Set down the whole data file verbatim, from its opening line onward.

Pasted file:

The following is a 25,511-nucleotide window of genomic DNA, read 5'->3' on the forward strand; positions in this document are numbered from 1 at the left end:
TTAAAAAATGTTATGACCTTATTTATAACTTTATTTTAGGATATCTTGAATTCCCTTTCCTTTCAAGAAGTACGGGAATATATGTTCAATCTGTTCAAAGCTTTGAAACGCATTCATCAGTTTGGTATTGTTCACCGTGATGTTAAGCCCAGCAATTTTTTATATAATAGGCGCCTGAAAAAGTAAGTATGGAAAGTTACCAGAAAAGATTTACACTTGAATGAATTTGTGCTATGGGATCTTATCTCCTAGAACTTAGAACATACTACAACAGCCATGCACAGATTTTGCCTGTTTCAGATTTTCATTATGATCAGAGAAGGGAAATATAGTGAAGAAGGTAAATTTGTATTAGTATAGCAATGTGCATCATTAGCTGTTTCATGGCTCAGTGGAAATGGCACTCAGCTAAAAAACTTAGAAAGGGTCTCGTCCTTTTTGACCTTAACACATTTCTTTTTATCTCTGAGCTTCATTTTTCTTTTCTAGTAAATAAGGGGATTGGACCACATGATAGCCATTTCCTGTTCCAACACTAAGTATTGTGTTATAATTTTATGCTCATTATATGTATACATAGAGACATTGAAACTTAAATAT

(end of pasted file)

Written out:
The following is a 25,511-nucleotide window of genomic DNA, read 5'->3' on the forward strand; positions in this document are numbered from 1 at the left end:
TTAAAAAATGTTATGACCTTATTTATAACTTTATTTTAGGATATCTTGAATTCCCTTTCCTTTCAAGAAGTACGGGAATATATGTTCAATCTGTTCAAAGCTTTGAAACGCATTCATCAGTTTGGTATTGTTCACCGTGATGTTAAGCCCAGCAATTTTTTATATAATAGGCGCCTGAAAAAGTAAGTATGGAAAGTTACCAGAAAAGATTTACACTTGAATGAATTTGTGCTATGGGATCTTATCTCCTAGAACTTAGAACATACTACAACAGCCATGCACAGATTTTGCCTGTTTCAGATTTTCATTATGATCAGAGAAGGGAAATATAGTGAAGAAGGTAAATTTGTATTAGTATAGCAATGTGCATCATTAGCTGTTTCATGGCTCAGTGGAAATGGCACTCAGCTAAAAAACTTAGAAAGGGTCTCGTCCTTTTTGACCTTAACACATTTCTTTTTATCTCTGAGCTTCATTTTTCTTTTCTAGTAAATAAGGGGATTGGACCACATGATAGCCATTTCCTGTTCCAACACTAAGTATTGTGTTATAATTTTATGCTCATTATATGTATACATAGAGACATTGAAACTTAAATAT